There are many studies describing the role of NPY, the most abundant and widely distributed brain peptide in mental disorders. Some of these findings parallel those of VGF. NPY is also implicated in seizure control, food intake, anxiety-related behaviors and circadian rhythms [181, 182]. NPY is released by interneurons in the dentate gyrus [183]. In addition to its robust regulation by BDNF [132, 184], NPY is induced by ECS treatment in animals [134] and chronic antidepressant treatments in rodents [160, 185-189]. Conversely, NPY is downregulated in behavioral [190-193] and genetic animal models of depression [161, 185]. NPY itself has been shown to have antidepressant-like activity in animal models. ICV of NPY or Y1 receptor agonists significantly reduced immobility time in the FST paradigm [160, 194] and learned helplessness paradigm [195, 196]. NPY is also dysregulated in human patients with mood disorders. NPY is reduced in the plasma of depressed patients [197] and is upregulated in the CSF following ECT or pharmacological treatment in humans [197-204]. NPY mRNA is also reduced the prefrontal cortex of bipolar patients [205]. Therefore NPY has many similarities to VGF with regard to its antidepressant-like effects.
Genetic and pharmacological manipulations of galanin and its receptor subtypes support their role in depression. Galanin, like most neuropeptides binds to G-protein coupled receptors although the transduction mechanisms may vary for different neuropeptides and different receptor subtypes. For example, stimulation of galanin receptor GalR1 and/or GalR3 results in depression-like phenotype while activation of the GalR2 receptor attenuates depression-like behavior [206]. GalR2 knockout mice have different behavioral phenotypes depending on the strain. In a C57BL/6 background, they exhibited a depressive-like phenotype in the learned helplessness and tail suspension test [207]. Therefore, the role of galanin in depression depends on receptor subtype as genetic interactions.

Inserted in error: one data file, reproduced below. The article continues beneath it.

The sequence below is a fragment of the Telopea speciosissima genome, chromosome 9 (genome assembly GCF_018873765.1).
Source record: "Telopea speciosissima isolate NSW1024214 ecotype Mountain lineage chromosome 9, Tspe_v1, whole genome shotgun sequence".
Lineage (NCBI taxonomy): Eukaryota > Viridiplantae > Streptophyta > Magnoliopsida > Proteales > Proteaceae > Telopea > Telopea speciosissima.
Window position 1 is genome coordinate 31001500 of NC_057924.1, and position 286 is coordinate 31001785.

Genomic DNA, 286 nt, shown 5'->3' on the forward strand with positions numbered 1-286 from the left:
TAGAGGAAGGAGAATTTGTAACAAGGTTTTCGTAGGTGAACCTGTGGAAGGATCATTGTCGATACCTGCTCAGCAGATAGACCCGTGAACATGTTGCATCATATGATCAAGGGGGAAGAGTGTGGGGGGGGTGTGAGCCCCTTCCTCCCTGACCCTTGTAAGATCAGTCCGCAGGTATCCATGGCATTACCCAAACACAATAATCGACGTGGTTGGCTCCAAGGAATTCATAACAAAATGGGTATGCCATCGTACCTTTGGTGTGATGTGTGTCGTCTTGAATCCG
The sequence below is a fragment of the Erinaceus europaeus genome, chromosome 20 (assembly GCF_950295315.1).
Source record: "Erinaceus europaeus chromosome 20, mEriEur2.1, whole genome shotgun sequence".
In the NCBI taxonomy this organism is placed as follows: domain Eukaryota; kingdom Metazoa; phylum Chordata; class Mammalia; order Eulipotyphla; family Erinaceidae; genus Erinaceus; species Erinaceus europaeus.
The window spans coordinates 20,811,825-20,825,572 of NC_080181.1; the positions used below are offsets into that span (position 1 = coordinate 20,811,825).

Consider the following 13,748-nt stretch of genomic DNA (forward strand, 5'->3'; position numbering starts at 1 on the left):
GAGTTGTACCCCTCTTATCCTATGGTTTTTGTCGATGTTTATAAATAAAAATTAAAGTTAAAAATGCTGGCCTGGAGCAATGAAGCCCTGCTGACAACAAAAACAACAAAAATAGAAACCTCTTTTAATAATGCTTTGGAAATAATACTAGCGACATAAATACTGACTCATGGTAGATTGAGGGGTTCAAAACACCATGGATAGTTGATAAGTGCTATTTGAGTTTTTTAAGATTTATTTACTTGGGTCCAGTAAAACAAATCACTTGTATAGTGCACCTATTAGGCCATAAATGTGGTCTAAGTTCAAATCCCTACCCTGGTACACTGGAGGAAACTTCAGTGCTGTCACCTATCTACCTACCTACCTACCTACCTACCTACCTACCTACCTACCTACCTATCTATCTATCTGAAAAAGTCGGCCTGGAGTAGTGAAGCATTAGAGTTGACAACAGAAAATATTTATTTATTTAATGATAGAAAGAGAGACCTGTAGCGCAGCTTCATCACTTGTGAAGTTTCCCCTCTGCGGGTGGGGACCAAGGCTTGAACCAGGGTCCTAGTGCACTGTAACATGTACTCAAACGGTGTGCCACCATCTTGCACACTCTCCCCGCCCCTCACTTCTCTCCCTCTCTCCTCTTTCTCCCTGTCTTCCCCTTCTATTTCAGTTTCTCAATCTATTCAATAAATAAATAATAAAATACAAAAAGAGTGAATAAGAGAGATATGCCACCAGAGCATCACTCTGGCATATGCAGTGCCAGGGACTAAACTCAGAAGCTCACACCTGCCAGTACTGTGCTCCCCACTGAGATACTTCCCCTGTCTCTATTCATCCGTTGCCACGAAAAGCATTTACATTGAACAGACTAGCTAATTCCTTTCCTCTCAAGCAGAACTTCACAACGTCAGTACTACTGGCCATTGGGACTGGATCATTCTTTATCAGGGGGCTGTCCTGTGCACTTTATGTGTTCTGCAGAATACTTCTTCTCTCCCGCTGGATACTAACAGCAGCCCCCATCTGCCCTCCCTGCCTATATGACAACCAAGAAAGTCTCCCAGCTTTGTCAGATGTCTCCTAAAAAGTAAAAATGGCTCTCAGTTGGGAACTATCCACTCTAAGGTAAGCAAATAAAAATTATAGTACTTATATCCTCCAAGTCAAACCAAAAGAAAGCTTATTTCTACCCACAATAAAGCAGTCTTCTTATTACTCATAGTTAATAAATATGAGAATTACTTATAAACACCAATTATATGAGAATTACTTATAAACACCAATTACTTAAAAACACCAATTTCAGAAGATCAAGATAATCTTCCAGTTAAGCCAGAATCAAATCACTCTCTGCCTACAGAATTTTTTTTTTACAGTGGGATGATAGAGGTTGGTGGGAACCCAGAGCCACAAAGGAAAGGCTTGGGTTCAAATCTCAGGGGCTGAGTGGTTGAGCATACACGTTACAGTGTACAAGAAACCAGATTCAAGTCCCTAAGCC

Although BDNF induced peptides discussed above play a role in depression, there are others including have been shown to have a role in anxiety. Neuropeptides CCK and ß-endorphin have gained attention with regard to maintenance and attenuation of anxiety related behavior [175-177] and remain targets for anxiolytic drug development for future. In addition to ß-endorphin, another BDNF-induced endogenous peptide of the opioid family, OFQ, has also been implicated in anxiety. The NOP receptor for the ligand OFQ is expressed in the hippocampus and the peptide receptor agonists produce anxiolytic-like actions [209]. Substance P has been implicated in both anxiety and depression. Clinical studies in depressed patients demonstrate increased levels of Substance P in the plasma and CSF [208]. Substance P antagonists and the receptor neurokinin 1 (NK1) antagonists exhibit antidepressant-like activity suggesting that substance P/ NK1 receptor system is involved in the regulation of stress and fear response in animals and modulation of anxiety and depression in humans.